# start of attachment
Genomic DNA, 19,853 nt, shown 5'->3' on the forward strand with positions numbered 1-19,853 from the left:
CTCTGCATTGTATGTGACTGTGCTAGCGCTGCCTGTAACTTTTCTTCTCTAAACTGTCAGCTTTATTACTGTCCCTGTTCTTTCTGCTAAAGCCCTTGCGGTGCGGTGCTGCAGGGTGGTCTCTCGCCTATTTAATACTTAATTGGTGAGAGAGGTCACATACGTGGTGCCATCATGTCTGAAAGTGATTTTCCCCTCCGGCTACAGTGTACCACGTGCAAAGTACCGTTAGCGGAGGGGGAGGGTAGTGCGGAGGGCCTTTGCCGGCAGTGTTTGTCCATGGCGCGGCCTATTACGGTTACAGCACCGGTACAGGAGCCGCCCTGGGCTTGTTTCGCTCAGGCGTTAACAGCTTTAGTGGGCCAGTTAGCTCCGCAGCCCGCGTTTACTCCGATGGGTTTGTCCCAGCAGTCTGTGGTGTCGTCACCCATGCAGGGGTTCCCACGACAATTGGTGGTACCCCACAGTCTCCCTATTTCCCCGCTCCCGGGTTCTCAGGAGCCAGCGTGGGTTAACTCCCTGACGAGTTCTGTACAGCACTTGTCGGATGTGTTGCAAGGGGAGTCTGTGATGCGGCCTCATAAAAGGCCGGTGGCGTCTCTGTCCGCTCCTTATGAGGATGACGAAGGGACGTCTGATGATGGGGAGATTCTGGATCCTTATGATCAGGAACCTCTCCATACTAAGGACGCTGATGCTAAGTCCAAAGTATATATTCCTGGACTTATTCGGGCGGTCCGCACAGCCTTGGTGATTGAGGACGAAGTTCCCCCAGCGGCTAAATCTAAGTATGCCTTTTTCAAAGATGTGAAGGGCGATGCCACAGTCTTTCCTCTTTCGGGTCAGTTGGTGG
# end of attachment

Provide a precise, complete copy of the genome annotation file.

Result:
Genomic DNA, 19,853 nt, shown 5'->3' on the forward strand with positions numbered 1-19,853 from the left:
CTCTGCATTGTATGTGACTGTGCTAGCGCTGCCTGTAACTTTTCTTCTCTAAACTGTCAGCTTTATTACTGTCCCTGTTCTTTCTGCTAAAGCCCTTGCGGTGCGGTGCTGCAGGGTGGTCTCTCGCCTATTTAATACTTAATTGGTGAGAGAGGTCACATACGTGGTGCCATCATGTCTGAAAGTGATTTTCCCCTCCGGCTACAGTGTACCACGTGCAAAGTACCGTTAGCGGAGGGGGAGGGTAGTGCGGAGGGCCTTTGCCGGCAGTGTTTGTCCATGGCGCGGCCTATTACGGTTACAGCACCGGTACAGGAGCCGCCCTGGGCTTGTTTCGCTCAGGCGTTAACAGCTTTAGTGGGCCAGTTAGCTCCGCAGCCCGCGTTTACTCCGATGGGTTTGTCCCAGCAGTCTGTGGTGTCGTCACCCATGCAGGGGTTCCCACGACAATTGGTGGTACCCCACAGTCTCCCTATTTCCCCGCTCCCGGGTTCTCAGGAGCCAGCGTGGGTTAACTCCCTGACGAGTTCTGTACAGCACTTGTCGGATGTGTTGCAAGGGGAGTCTGTGATGCGGCCTCATAAAAGGCCGGTGGCGTCTCTGTCCGCTCCTTATGAGGATGACGAAGGGACGTCTGATGATGGGGAGATTCTGGATCCTTATGATCAGGAACCTCTCCATACTAAGGACGCTGATGCTAAGTCCAAAGTATATATTCCTGGACTTATTCGGGCGGTCCGCACAGCCTTGGTGATTGAGGACGAAGTTCCCCCAGCGGCTAAATCTAAGTATGCCTTTTTCAAAGATGTGAAGGGCGATGCCACAGTCTTTCCTCTTTCGGGTCAGTTGGTGG